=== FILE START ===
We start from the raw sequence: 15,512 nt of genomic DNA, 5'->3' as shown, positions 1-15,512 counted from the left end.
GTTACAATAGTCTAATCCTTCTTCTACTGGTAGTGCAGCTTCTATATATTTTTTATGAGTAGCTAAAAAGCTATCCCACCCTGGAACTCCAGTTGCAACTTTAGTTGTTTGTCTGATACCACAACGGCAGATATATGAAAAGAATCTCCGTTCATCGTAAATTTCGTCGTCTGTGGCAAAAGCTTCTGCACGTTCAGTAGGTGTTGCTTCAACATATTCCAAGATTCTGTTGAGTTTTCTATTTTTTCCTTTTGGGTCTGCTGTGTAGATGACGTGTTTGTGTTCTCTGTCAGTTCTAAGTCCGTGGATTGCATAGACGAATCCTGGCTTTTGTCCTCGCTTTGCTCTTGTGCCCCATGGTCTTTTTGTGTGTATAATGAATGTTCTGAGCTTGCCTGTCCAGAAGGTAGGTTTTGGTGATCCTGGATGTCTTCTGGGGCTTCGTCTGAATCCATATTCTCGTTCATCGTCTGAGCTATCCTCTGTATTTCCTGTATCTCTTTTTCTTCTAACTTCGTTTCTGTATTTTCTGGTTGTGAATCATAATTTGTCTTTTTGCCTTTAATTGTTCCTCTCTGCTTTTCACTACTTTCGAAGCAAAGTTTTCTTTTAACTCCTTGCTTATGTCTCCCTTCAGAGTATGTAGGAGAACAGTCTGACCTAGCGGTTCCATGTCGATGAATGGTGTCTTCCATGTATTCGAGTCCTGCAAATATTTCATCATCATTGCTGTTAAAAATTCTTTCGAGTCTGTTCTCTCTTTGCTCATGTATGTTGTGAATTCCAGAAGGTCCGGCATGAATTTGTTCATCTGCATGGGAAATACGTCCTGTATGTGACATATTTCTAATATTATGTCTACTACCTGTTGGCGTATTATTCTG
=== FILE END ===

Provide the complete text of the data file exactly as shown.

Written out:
We start from the raw sequence: 15,512 nt of genomic DNA, 5'->3' as shown, positions 1-15,512 counted from the left end.
GTTACAATAGTCTAATCCTTCTTCTACTGGTAGTGCAGCTTCTATATATTTTTTATGAGTAGCTAAAAAGCTATCCCACCCTGGAACTCCAGTTGCAACTTTAGTTGTTTGTCTGATACCACAACGGCAGATATATGAAAAGAATCTCCGTTCATCGTAAATTTCGTCGTCTGTGGCAAAAGCTTCTGCACGTTCAGTAGGTGTTGCTTCAACATATTCCAAGATTCTGTTGAGTTTTCTATTTTTTCCTTTTGGGTCTGCTGTGTAGATGACGTGTTTGTGTTCTCTGTCAGTTCTAAGTCCGTGGATTGCATAGACGAATCCTGGCTTTTGTCCTCGCTTTGCTCTTGTGCCCCATGGTCTTTTTGTGTGTATAATGAATGTTCTGAGCTTGCCTGTCCAGAAGGTAGGTTTTGGTGATCCTGGATGTCTTCTGGGGCTTCGTCTGAATCCATATTCTCGTTCATCGTCTGAGCTATCCTCTGTATTTCCTGTATCTCTTTTTCTTCTAACTTCGTTTCTGTATTTTCTGGTTGTGAATCATAATTTGTCTTTTTGCCTTTAATTGTTCCTCTCTGCTTTTCACTACTTTCGAAGCAAAGTTTTCTTTTAACTCCTTGCTTATGTCTCCCTTCAGAGTATGTAGGAGAACAGTCTGACCTAGCGGTTCCATGTCGATGAATGGTGTCTTCCATGTATTCGAGTCCTGCAAATATTTCATCATCATTGCTGTTAAAAATTCTTTCGAGTCTGTTCTCTCTTTGCTCATGTATGTTGTGAATTCCAGAAGGTCCGGCATGAATTTGTTCATCTGCATGGGAAATACGTCCTGTATGTGACATATTTCTAATATTATGTCTACTACCTGTTGGCGTATTATTCTG